China’s sprawling power crisis has engulfed Beijing, as two-thirds of the country’s provinces also ration power, plunging hundreds of millions of people into rolling blackouts.
- Experts say coal prices and the CCP’s emissions policy is driving the power shortages
- Beijing is scheduled to have power cuts in the lead up to Golden Week
- Apple and Tesla’s component manufacturers have also been impacted by the power problems
The energy supply problem has been put down to a mix of factors, including the price of coal and China’s ambitious carbon emission plan.
It’s led to factory shutdowns and suspensions, and has been impacting tech firms like Apple and Tesla.
The energy supply crisis has hit right before Golden Week — one of the biggest national holidays in China, which starts on October 1.
So far, 20 of China’s 31 provinces have reportedly had to intermittently cut power, and China’s State Grid Corp has issued a power rationing plan for the Chinese capital.
As a result, most of Beijing’s districts will face scheduled power cuts from September 27 to 30, right at the time of one of the world’s biggest internal migrations.
Last year, about 637 million Chinese tourists travelled around the country during the October Golden Week.
And with some Chinese media reporting that coal prices in China would not fall soon, the power shortage may be intensified in the near future.
Shortage spreads from industry into homes
The power problems have been slowing the supply chains of some of the world’s biggest tech firms.
Eson, a key supplier of mechanical parts to Apple and Tesla, said last Sunday it had suspended its operation in Kunshan city, Jiangsu province, from September 26 to October 1 in response to the city’s industrial electricity rationing.
Apple may face more issues due to the power shortage, as its printed circuit board supplier Unimicron and speaker parts supplier Concraft were also idle for at least a week.
In Liaoning province, in north-east China, 23 people in a metal casting factory were hospitalised with gas poisoning due to malfunctioning ventilation caused by the power outage.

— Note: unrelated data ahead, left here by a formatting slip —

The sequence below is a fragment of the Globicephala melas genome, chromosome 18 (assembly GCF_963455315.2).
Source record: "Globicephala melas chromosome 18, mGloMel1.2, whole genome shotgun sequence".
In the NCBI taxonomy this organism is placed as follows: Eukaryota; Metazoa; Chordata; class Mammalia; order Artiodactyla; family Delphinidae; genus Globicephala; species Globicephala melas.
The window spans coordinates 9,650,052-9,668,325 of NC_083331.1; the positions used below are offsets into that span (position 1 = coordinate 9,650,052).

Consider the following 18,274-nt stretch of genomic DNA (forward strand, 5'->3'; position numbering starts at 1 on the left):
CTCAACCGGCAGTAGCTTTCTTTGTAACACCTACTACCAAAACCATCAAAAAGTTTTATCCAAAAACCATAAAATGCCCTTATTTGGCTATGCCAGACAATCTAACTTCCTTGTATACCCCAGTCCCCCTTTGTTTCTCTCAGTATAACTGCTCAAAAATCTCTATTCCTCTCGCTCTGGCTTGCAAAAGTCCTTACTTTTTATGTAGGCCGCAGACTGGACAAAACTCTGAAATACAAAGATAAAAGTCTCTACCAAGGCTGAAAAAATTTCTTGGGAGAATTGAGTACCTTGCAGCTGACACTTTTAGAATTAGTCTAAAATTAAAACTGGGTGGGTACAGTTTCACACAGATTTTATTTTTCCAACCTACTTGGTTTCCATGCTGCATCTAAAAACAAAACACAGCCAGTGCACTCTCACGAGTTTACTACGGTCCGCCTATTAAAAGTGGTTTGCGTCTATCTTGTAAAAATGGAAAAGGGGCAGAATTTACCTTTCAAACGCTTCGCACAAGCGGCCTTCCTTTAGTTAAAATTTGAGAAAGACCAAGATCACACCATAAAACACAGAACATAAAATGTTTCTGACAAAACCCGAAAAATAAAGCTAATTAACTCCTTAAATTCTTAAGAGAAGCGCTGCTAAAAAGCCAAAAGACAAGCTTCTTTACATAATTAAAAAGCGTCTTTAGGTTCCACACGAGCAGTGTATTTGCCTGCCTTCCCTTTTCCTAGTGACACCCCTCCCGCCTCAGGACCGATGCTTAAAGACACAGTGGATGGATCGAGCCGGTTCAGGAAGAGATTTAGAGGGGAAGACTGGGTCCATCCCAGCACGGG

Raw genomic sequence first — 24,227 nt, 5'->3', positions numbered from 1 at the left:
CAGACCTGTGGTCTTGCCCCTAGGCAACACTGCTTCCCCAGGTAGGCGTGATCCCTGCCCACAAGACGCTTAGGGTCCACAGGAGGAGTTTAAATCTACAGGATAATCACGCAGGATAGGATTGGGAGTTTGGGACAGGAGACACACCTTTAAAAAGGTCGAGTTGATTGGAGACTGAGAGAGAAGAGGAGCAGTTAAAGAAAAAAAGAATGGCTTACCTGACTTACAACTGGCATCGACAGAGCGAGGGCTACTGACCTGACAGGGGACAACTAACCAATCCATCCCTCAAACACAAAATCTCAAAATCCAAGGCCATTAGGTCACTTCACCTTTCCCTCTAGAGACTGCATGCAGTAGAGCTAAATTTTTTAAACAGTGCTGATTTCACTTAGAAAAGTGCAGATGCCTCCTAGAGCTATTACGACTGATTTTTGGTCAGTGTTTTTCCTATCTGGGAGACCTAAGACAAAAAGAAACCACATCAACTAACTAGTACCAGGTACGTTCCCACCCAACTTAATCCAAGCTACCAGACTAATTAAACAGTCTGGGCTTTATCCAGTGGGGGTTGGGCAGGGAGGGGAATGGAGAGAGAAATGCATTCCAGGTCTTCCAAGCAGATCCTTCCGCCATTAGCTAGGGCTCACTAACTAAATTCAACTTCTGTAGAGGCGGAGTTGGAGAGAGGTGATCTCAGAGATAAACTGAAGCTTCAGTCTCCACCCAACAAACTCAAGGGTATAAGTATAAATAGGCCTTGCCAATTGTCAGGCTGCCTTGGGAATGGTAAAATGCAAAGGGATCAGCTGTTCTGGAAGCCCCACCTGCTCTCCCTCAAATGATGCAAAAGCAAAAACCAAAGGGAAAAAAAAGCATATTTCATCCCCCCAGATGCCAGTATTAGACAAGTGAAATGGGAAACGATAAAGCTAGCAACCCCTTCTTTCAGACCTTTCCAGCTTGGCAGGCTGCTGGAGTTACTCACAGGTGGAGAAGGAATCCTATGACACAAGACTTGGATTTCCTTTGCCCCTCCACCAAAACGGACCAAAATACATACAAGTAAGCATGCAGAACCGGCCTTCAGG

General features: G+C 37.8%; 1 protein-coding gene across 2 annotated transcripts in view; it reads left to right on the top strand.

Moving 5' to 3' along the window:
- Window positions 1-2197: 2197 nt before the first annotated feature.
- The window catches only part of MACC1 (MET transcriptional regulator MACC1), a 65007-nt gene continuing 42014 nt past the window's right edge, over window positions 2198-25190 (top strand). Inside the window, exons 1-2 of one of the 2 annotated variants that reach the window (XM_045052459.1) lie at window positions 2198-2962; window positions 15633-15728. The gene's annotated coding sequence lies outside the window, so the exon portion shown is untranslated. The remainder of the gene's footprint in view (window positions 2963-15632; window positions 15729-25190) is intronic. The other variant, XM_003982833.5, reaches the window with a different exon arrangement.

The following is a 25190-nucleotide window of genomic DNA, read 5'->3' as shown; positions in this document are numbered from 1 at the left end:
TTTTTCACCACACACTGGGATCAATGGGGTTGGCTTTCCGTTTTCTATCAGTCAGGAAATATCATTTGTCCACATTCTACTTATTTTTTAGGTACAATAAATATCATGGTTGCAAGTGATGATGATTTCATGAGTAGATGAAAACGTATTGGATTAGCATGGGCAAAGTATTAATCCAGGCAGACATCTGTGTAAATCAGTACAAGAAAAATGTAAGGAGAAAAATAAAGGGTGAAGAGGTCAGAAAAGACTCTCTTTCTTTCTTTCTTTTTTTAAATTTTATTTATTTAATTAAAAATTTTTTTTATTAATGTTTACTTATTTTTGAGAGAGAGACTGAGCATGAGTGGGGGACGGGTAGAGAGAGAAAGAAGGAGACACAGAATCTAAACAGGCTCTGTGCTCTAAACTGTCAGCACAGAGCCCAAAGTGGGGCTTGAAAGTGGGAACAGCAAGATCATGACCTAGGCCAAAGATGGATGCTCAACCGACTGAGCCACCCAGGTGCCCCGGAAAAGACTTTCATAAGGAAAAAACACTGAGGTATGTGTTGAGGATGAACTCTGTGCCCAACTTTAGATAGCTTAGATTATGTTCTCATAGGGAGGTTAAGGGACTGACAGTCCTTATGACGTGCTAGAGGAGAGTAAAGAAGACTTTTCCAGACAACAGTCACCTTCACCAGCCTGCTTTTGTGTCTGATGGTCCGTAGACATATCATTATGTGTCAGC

Yang Li* runs an electronic components factory in Dongguan city in Guangdong province — one of the biggest manufacturing powerhouses in China.
He is worried he could lose a third of orders he was set to manufacture, due to the country’s widespread power outages.
Most of his clients are home appliance manufacturers and usually work around the clock.
But with the recent power supply problems, Mr Yang said the production capacity had been reduced by one-third.
According to a notice from the Dongguan electricity bureau, the restrictive measures, which took effect on September 24, apply different limitations depending on the hour.
It said all factories needed to limit their electrical load by up to 94.5kW from 8:00am to 12:00am, which was equal to 15 per cent of regular consumption.
In order to cope with the power crisis, Mr Yang has rearranged the roster to staff the night shift.
It’s not only manufacturers that have been affected.
Liaoning has expanded power cuts to residential areas.
Locals in the provincial capital of Shenyang have complained about the power shortage, and have been sharing photos of a massive blackout on social media.
A local resident told the media the outage had happened “suddenly” and lasted 7 hours.
“Restaurants and hotels have no power. We have a lot of workers here, and they don’t even have a place to have dinner.”